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Pollard’s parole termination likely required ‘wink,’ from White House — lawyer

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NEW YORK — The termination of Jonathan Pollard’s parole likely required a “wink and a nod” from the highest levels of the White House, an attorney for the former US Navy analyst convicted of spying for Israel said Sunday.

However, speaking to The Times of Israel, Eliot Lauer said that the Friday decision by the Justice Department to lift all restrictions against his client and allow him to travel to Israel was mostly due to the strength of the defense’s case.

Lauer pointed out that in agreeing to release Pollard from prison in 2015 — after he served 30 years of a life-sentence — the Justice Department acknowledged that his client was unlikely to commit new crimes.

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“We reminded the government that it would be truly laughable for it to try and take the position today that after 35 years, and after five years as a model parolee with absolutely no criticisms or infractions, that they would try and take the position that he is likely to disclose ‘confidential’ information in violation of the law,” Lauer said, adding that his office informed the Justice Department that if they did not receive a certificate terminating Pollard’s parole by the day it ended on Friday, they
“could expect us to be in court by Monday seeking that order.” In this July 22, 2016 file photo, convicted spy Jonathan Pollard, left, with his lawyer, Eliot Lauer, leave federal court in New York following a hearing. (AP Photo/Larry Neumeister, File)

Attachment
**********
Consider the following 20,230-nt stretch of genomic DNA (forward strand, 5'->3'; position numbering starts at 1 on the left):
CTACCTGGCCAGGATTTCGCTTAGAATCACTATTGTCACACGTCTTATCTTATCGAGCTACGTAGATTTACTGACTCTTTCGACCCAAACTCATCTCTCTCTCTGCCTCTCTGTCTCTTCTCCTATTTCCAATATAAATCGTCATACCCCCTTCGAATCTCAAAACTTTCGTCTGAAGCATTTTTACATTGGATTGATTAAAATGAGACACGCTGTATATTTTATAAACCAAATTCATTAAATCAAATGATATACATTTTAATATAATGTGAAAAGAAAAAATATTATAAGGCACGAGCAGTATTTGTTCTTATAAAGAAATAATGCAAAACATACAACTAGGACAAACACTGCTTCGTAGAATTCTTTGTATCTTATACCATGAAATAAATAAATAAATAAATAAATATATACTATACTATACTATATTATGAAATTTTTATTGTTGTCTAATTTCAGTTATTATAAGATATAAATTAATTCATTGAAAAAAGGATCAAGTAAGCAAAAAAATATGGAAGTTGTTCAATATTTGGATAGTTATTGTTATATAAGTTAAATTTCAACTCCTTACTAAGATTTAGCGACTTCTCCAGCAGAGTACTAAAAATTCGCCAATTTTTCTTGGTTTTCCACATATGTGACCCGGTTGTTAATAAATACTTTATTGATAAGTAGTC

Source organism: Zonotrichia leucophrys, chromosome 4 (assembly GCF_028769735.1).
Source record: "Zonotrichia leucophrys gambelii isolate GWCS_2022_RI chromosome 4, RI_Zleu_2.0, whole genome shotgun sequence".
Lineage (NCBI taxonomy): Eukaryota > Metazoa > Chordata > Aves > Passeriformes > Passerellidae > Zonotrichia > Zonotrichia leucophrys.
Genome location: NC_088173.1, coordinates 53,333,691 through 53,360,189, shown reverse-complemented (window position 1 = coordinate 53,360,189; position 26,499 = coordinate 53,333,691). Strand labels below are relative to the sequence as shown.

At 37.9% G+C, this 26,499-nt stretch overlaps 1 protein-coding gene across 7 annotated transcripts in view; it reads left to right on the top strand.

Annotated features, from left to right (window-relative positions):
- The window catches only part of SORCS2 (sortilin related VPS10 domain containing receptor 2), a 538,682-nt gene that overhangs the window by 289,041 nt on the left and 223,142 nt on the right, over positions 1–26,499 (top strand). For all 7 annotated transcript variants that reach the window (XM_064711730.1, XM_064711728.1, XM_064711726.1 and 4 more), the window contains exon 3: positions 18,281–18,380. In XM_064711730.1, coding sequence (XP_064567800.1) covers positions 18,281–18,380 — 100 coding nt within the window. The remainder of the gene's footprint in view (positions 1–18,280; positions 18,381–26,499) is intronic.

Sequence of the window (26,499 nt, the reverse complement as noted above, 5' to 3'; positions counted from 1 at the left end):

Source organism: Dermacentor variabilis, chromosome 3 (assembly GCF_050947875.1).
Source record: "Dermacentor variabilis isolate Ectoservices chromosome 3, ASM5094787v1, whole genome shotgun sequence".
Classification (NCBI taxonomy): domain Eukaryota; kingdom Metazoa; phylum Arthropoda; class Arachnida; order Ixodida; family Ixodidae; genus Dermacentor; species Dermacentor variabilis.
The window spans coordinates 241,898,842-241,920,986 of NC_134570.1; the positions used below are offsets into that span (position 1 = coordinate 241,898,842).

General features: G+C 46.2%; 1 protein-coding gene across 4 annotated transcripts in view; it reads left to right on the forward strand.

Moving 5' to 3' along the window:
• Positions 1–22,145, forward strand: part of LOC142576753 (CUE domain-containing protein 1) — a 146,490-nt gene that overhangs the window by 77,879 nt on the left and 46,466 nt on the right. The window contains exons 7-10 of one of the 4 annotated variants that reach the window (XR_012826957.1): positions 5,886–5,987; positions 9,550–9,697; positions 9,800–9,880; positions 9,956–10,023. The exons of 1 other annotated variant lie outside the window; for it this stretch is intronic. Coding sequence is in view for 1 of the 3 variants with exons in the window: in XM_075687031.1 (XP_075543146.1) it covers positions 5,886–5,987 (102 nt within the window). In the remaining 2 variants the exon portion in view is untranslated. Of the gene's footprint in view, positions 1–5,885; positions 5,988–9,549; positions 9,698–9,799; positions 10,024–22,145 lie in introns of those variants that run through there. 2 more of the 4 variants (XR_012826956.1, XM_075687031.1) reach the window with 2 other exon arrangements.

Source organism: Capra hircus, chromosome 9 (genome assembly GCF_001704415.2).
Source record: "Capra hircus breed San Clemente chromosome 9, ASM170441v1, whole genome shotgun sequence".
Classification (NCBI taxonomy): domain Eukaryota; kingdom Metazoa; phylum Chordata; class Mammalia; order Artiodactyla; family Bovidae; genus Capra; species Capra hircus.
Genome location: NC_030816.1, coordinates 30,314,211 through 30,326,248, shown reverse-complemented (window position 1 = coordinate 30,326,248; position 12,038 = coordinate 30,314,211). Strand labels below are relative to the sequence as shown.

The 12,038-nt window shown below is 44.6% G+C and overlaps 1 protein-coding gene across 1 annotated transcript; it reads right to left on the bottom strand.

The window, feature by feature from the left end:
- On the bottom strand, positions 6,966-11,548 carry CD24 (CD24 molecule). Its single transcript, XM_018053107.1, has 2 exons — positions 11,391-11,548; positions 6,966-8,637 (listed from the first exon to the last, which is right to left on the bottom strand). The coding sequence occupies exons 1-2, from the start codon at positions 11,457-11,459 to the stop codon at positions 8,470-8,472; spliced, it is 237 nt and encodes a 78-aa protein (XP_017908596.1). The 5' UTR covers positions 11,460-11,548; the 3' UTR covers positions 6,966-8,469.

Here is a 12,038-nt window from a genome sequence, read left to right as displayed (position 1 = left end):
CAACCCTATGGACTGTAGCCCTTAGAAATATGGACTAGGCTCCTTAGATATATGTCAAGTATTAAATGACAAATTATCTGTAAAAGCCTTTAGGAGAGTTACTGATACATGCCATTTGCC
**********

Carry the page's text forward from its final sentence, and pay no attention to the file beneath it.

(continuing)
“I firmly believe that without any intervention or wink-and-a-nod, this would have occurred, either voluntarily by the Department of Justice working in accordance with the law or with a court forcing a parole commission to issue this certificate,” Lauer said.

“At the same time, given the way Washington works, I have to assume that there’s a reasonable possibility that the Department of Justice received a wink-and-a-nod and a go-ahead from the administration at the highest levels, whether it’s [White House chief-of-staff] Mark Meadows or above,” he added.

Asked on Friday by the Kan public broadcaster whether the Trump administration or the Israeli government had something to do with the termination of his parole, Lauer replied: “During Prime Minister Netanyahu’s administrations, there was a tremendous effort on the part of the Israeli government. We probably would take the credit, but I think the Good Lord wanted Jonathan........

© The Times of Israel

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